"In this wide-ranging collection of essays, Penelope Rosemont, long a keeper of surrealism's revolutionary flame, shows how a penetrating look into the past can liberate the future. With humor and passion, Rosemont tells the story both of her own engagement with surrealism and of surrealism's relevance to the struggle for social and psychic transformation. Whether addressed to feminism, anarchism, the black power movement, or visual art and poetry, Rosemont's writing, like surrealism itself, sets fire to everything it touches."––Andrew Joron, author of The Absolute Letter
"The looming centenary of Surrealism will be greeted by a boatload of publications, but few will be as heartfelt, spirited, and teeming with the atmosphere conjured by Penelope Rosemont. Her welcome memoir has a double virtue, as testament to the enduring radiance of Surrealism, and as a memento to the Sixties, revealing a sweetly beating wonderment at the heart of that absurdly maligned decade."––Jed Rasula, author of Destruction Was My Beatrice: Dada and the Unmaking of the Twentieth Century
"Written with the quickness, candor, and delight of encounter, Penelope Rosemont's Surrealism: Inside the Magnetic Fields brings surrealism's central figures, Leonora Carrington, Man Ray, Toyen, Andre Breton et al into our field of experience, and out of the stasis of photography and film, where most of us have glimpsed them. Most thrilling, perhaps, is the 60's mimeo-magazine-making coterie of Rosemont and her friends, seeking revolution, disorientation, anything but the banality of the American Midwestern plains. Quite naturally possessing what she calls 'remnants of my healthy beatnik hedonism,' Rosemont recreates the feverish antics and immediate reception her close-knit, sleep-deprived, beat-attired squad find in the established, moray-breaking Parisian and international surrealists. Revolution is here, between the covers. Anyone who opens this book is invited to the journey, the party, the radicalism that 'must not be grim but a liberation, an increase of pleasure. Otherwise what is the point of it?'"––Gillian Conoley, author of A Little More Red Sun on the Human: New and Selected Poems and translator of Thousand Times Broken: Three Books by Henri Michaux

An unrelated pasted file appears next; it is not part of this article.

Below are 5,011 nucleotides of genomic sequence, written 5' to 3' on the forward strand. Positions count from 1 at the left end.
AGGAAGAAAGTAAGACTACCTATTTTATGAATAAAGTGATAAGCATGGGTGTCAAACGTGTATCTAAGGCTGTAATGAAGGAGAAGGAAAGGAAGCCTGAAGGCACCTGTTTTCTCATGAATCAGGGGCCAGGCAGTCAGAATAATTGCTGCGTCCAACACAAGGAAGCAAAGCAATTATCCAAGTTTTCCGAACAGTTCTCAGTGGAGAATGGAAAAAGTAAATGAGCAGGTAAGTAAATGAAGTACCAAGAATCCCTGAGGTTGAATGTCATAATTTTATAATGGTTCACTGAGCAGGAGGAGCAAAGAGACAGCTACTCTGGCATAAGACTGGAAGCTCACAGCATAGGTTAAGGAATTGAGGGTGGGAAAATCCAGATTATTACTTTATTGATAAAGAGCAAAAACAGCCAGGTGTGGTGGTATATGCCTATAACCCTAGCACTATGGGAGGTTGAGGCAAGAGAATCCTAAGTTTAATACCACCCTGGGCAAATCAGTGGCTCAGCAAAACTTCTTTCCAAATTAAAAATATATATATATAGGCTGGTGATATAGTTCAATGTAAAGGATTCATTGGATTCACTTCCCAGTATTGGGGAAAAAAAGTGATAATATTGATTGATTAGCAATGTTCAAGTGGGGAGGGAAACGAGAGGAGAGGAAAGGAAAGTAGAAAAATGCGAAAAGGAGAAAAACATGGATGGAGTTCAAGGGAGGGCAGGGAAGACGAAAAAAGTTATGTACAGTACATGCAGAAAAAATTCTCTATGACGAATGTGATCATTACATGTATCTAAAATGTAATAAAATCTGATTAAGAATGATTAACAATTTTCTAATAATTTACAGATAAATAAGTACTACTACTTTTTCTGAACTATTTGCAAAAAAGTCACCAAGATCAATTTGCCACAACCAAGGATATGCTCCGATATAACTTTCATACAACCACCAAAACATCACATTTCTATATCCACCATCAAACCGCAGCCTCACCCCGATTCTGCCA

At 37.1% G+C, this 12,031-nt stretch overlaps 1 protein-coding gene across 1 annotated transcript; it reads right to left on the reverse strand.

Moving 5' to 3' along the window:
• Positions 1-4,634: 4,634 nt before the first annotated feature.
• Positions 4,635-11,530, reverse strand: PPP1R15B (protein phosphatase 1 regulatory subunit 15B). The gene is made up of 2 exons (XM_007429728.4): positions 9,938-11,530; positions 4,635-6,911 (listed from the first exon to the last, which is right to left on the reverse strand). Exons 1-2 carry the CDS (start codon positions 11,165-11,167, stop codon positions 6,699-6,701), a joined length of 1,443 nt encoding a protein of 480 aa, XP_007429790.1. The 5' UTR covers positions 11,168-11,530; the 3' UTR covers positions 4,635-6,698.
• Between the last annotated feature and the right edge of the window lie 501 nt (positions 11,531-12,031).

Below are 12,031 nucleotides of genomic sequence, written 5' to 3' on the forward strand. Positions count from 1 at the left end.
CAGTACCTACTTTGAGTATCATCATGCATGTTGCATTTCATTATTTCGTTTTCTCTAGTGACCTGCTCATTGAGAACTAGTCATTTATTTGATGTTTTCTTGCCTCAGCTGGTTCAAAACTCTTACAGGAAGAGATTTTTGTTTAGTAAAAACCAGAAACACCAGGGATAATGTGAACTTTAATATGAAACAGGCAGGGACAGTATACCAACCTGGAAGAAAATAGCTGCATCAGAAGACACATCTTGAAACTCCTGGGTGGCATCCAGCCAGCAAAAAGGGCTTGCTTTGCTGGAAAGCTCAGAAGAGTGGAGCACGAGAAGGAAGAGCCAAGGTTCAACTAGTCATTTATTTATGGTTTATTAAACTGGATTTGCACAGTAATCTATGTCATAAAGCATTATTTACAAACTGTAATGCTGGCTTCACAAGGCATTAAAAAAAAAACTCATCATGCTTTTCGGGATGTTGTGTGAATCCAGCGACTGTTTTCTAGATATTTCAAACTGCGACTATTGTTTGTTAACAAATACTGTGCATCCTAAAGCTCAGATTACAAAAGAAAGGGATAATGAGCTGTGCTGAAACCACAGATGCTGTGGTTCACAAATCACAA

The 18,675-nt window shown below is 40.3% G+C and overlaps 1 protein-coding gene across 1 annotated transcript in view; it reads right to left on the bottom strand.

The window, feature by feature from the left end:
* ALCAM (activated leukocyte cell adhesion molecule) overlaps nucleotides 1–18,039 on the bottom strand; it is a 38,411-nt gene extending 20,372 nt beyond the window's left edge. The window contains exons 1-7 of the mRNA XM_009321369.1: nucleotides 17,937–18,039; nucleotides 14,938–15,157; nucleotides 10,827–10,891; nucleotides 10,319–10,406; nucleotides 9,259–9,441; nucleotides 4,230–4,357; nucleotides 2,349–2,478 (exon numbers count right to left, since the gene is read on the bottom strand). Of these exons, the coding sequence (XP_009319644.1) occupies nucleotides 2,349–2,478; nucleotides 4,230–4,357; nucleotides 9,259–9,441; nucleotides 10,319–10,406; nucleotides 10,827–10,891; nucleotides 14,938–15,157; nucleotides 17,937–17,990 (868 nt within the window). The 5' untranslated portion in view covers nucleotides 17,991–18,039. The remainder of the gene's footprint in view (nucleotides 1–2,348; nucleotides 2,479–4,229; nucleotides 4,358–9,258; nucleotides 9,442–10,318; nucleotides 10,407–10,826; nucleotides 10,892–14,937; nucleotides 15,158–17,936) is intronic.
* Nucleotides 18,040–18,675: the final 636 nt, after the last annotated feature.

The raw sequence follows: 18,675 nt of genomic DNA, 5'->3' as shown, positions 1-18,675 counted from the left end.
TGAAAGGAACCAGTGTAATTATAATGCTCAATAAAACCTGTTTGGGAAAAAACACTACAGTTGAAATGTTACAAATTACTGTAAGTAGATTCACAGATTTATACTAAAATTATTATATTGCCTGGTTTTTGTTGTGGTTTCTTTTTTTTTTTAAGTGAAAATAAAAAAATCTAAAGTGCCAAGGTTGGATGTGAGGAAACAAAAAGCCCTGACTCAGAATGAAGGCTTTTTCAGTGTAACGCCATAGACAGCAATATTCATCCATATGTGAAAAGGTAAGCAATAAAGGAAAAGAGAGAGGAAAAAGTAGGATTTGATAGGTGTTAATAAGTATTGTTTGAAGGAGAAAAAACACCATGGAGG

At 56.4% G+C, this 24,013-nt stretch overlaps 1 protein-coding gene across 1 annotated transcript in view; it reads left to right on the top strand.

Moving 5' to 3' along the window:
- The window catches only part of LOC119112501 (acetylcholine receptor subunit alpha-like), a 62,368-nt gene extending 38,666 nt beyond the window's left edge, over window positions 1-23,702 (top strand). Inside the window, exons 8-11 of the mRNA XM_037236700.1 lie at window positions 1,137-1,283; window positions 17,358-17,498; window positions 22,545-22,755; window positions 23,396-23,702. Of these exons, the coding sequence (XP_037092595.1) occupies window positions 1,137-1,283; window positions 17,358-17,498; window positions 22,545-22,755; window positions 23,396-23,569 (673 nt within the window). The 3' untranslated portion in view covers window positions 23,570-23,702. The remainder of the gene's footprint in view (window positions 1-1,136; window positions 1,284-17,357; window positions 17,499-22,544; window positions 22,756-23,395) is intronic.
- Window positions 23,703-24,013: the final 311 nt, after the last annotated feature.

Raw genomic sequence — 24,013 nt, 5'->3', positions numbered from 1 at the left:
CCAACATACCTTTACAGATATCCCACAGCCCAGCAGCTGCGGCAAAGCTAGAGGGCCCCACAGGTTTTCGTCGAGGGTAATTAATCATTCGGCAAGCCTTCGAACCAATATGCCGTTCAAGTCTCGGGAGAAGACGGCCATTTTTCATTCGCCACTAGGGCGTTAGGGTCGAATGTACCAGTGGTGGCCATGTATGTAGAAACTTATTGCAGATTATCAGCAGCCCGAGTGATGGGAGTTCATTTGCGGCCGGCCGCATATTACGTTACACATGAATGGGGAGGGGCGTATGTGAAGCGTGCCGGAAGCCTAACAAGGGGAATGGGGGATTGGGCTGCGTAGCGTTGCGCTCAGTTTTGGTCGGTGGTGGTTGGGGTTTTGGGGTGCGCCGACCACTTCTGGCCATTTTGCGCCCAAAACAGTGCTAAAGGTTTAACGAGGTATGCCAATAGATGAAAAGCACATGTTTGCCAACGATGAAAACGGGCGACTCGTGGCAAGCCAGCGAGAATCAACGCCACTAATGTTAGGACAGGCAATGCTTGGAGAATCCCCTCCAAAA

"Penelope Rosemont recounts her chance encounters with surrealists in Paris, leading her to a life-long adventure in surrealist praxes. These included (and still do!) sharing poetry, stories, art, and games of objective chance with kindred spirits around the globe, some of which she shares with us in these magical pages. As surrealists, we live our lives not as today's external world demands but as our own inner dreams, desires, and imaginations lead. We demand nothing less than the impossible not in some distant utopian future but right here, right now."––Gale Ahrens, author of Lucy Parsons: Freedom, Equality & Solidarity